This year there has been an important event in the game industry but it hasn’t been paid attention to by all the people related to interactive entertainment. The analytic agency NPD Group announced that in the first half of 2010 Americans bought more online games than traditional ones recorded on disks. And the ratio of online games was 57.7% - you have to agree that it’s a high percentage. There are practically all the first-rate game producers including Electronic Arts, Blizzard, Activision and 2K Games on the list of the major online stuff sellers.
The above statistics as well as the increasing number of the analytics’ prognoses make us ponder – what will computer games be like in the nearest future? There is lot of authoring and ideas for various controllers, movement sensors and virtual reality helmets, but everyone is likely to find it more interesting to give some thought and look into general trend of the present day game industry. Will there still be disks with games for personal computers and consoles on sale in a few years? Will the PC remain the platform where we will play in the near future? You can get answers to these and other questions only after you observe carefully the online services, current trends of the game industry and listen attentively to the analytics’ prognoses. So, are you ready to look into the “tomorrow” of the game industry? Then we are setting off right away!
Two Future Options: Online Services and OnLive
Speaking of the future of video games you can spot at least one common thing in all the prognoses and opinions. It’s online that is going to “run the show” in the next few years. Though there are still places on the globe with no internet access, practically all the developers and publishers focus on those gamers who have constant and not the worst internet connection. Those areas that have no world wide web access may remain a rare exception to the rule – disks will be sold there even in 5 or 10 years. But this audience is not likely to become priority for the game developers who have turned their eyes to the immediate reaction of gamers and the rapid spreading of their projects.
Well, everything is more or less clear with the online part. There are two options here: online distribution services and online services based on cloud computing. These two terms are not identical, that is why in order to understand them better we are going to examine the essence of them.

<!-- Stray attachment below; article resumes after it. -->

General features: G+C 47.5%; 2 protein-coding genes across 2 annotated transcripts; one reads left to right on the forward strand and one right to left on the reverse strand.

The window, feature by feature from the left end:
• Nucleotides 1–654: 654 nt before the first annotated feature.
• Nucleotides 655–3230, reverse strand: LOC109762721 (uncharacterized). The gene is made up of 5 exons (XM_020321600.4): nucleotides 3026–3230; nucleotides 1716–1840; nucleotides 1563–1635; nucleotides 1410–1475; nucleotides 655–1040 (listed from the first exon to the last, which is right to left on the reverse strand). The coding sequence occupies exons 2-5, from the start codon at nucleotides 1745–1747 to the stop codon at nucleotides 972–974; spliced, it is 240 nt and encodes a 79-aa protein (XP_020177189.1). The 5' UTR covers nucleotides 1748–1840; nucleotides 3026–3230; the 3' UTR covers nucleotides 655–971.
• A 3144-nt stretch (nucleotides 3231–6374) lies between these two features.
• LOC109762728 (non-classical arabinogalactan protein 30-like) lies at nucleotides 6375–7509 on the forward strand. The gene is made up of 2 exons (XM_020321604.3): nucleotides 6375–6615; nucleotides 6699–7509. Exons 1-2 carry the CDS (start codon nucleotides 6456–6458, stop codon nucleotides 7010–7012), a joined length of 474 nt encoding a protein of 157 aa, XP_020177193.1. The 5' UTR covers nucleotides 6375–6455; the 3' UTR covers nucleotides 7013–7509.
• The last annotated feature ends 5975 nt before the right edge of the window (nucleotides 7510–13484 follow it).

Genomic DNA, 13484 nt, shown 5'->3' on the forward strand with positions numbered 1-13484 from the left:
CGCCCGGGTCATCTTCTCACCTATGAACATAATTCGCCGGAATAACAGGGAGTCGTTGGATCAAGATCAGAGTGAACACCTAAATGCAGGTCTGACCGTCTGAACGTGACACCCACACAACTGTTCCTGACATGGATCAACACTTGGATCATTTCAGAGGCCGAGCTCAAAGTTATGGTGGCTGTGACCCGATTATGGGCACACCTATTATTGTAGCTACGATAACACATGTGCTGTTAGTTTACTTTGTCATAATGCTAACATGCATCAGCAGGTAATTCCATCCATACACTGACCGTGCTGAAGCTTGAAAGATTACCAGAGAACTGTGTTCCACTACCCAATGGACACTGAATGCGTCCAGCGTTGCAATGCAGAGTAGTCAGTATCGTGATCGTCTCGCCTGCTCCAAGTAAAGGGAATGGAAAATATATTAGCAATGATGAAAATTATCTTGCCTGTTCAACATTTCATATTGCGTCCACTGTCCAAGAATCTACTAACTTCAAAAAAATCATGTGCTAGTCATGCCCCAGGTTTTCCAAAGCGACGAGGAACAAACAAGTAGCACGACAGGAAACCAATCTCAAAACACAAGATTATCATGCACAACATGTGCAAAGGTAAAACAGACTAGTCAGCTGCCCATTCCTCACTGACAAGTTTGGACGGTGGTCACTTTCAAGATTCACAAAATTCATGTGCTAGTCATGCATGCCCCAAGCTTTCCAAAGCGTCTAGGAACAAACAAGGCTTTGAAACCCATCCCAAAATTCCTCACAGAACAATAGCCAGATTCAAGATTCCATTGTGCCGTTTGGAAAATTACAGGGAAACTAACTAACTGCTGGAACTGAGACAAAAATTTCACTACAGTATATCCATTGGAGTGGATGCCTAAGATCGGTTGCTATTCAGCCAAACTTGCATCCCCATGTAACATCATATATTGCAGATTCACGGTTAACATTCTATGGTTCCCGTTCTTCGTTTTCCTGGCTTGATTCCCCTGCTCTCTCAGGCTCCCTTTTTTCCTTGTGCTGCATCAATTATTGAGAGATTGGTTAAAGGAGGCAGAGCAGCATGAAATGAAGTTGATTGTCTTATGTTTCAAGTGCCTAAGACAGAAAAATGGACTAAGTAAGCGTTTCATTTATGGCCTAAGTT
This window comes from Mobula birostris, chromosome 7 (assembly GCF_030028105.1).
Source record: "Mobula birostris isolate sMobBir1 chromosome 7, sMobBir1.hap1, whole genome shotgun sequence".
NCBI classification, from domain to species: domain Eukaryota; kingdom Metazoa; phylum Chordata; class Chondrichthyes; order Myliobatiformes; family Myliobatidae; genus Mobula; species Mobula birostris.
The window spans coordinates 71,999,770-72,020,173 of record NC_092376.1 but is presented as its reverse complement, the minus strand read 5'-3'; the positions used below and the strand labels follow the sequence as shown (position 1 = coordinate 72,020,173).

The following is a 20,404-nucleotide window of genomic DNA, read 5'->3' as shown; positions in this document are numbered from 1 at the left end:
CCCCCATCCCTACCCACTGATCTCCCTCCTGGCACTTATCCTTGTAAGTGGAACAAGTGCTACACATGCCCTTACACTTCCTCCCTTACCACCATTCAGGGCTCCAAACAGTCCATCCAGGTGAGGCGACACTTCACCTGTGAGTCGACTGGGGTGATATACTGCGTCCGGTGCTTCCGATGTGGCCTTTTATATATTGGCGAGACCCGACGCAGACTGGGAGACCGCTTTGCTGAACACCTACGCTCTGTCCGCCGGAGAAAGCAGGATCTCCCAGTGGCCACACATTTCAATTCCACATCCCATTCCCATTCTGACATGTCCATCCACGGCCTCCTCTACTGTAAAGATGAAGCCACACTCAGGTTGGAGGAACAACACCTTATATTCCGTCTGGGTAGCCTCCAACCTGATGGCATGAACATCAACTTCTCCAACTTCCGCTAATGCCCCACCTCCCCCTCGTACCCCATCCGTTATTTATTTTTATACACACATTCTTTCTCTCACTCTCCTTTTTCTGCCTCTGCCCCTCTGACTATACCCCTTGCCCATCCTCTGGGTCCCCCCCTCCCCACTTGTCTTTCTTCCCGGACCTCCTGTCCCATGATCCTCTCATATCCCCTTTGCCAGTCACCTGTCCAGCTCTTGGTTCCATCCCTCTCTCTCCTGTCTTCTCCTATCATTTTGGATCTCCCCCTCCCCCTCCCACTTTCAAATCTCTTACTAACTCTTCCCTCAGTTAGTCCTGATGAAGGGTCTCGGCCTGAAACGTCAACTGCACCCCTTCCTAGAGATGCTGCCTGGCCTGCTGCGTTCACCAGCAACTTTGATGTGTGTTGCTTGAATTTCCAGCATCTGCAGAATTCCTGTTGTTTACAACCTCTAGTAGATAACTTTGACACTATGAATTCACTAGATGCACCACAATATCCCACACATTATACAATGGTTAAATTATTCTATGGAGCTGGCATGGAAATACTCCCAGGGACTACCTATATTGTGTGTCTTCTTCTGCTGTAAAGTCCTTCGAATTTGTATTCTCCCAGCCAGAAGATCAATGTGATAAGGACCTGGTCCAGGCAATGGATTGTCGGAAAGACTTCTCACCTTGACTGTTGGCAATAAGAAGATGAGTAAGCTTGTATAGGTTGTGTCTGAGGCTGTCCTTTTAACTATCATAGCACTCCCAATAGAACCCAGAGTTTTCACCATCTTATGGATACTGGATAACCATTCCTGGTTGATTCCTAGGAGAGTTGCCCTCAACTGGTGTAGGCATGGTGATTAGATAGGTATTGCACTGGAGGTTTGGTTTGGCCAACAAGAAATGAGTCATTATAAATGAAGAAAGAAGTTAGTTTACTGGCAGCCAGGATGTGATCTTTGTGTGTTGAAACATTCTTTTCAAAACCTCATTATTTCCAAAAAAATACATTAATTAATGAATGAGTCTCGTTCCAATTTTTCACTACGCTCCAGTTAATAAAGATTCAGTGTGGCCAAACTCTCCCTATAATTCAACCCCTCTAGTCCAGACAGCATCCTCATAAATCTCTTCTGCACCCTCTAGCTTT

But before describing the game services we should mention another scenario of the future of our favourite games. We again refer to the online sector but this time we suggest looking at it from a new perspective – games will continue to evolve even while players are away from them, like well-known MMORPG. The franchise called FIFA can be an illustrative example. Electronic Arts annually releases new versions of this football simulator. The list of changes traditionally remains short: there have been added a couple of feints, the soundtrack has been renewed and a new cover for the disk has been created … that’s all. And the head of the EA Sports department Peter Moore’s dream is that FIFA will become a wholly online game. Then the players could enjoy sport #1 all the 365 days of the year, could get regular updates and could forget the time when they used to look forward to September/October and the next FIFA disk. According to Moore Electronic Arts has taken some steps in this direction and the situation can change drastically within the next 5 years.
It goes without saying that creators of other games (not only sport simulators but other kinds as well) can catch the tendency. This option is not for action, shooter and RPG game developers though, since more often than not a new game contains another code and it’s impossible to just update an old version. But there are other games: managers, tycoons, life sims, strategies and races. Instead of rushing to the shop for a disk with new buildings, cars and pieces of furniture you can get all the content released in the form of paid update which will be purchased immediately by fans of a project.
However, who said that action games couldn’t evolve online? For instance, the head of Activision Bobby Kotick got enthusiastic about the idea of launching the Call of Duty online version long ago. If it happens one day, everything is going to be like in true MMORPG – paying a monthly user charge gamers will be enabled to play any number of matches, the arsenal will continually be replenished with new weapons and equipment, and it will be possible to gain further game credits by performing contracts (they will substitute usual quests in role-playing games). Even if developers ever want to change the online action engine, there won’t be many problems – players will be able to download a new game client.
Call Of Duty